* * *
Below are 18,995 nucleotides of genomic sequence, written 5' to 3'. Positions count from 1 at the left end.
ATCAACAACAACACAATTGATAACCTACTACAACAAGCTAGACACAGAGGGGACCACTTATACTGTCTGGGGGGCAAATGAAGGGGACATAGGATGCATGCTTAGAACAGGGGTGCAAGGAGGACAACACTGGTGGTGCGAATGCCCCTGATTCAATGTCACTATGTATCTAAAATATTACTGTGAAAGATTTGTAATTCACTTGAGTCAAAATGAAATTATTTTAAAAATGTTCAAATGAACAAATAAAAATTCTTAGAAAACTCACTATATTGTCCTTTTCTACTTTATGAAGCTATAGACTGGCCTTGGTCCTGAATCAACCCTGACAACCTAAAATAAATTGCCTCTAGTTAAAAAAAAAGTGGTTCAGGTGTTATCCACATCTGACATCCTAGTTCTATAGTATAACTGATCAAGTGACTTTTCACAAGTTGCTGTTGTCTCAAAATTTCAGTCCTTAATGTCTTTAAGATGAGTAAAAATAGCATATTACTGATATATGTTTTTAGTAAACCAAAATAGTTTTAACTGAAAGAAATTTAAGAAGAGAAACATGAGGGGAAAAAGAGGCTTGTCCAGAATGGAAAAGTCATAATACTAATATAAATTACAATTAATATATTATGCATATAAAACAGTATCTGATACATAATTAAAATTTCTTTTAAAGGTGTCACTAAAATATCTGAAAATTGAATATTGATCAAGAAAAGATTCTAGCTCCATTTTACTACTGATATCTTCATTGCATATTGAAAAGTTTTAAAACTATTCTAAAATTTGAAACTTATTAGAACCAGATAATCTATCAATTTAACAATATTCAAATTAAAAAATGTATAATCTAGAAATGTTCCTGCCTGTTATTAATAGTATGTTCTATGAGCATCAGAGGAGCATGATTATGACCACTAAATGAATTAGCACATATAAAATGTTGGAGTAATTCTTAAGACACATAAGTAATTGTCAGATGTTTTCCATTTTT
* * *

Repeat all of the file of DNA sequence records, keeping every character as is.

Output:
Below are 18,995 nucleotides of genomic sequence, written 5' to 3'. Positions count from 1 at the left end.
ATCAACAACAACACAATTGATAACCTACTACAACAAGCTAGACACAGAGGGGACCACTTATACTGTCTGGGGGGCAAATGAAGGGGACATAGGATGCATGCTTAGAACAGGGGTGCAAGGAGGACAACACTGGTGGTGCGAATGCCCCTGATTCAATGTCACTATGTATCTAAAATATTACTGTGAAAGATTTGTAATTCACTTGAGTCAAAATGAAATTATTTTAAAAATGTTCAAATGAACAAATAAAAATTCTTAGAAAACTCACTATATTGTCCTTTTCTACTTTATGAAGCTATAGACTGGCCTTGGTCCTGAATCAACCCTGACAACCTAAAATAAATTGCCTCTAGTTAAAAAAAAAGTGGTTCAGGTGTTATCCACATCTGACATCCTAGTTCTATAGTATAACTGATCAAGTGACTTTTCACAAGTTGCTGTTGTCTCAAAATTTCAGTCCTTAATGTCTTTAAGATGAGTAAAAATAGCATATTACTGATATATGTTTTTAGTAAACCAAAATAGTTTTAACTGAAAGAAATTTAAGAAGAGAAACATGAGGGGAAAAAGAGGCTTGTCCAGAATGGAAAAGTCATAATACTAATATAAATTACAATTAATATATTATGCATATAAAACAGTATCTGATACATAATTAAAATTTCTTTTAAAGGTGTCACTAAAATATCTGAAAATTGAATATTGATCAAGAAAAGATTCTAGCTCCATTTTACTACTGATATCTTCATTGCATATTGAAAAGTTTTAAAACTATTCTAAAATTTGAAACTTATTAGAACCAGATAATCTATCAATTTAACAATATTCAAATTAAAAAATGTATAATCTAGAAATGTTCCTGCCTGTTATTAATAGTATGTTCTATGAGCATCAGAGGAGCATGATTATGACCACTAAATGAATTAGCACATATAAAATGTTGGAGTAATTCTTAAGACACATAAGTAATTGTCAGATGTTTTCCATTTTT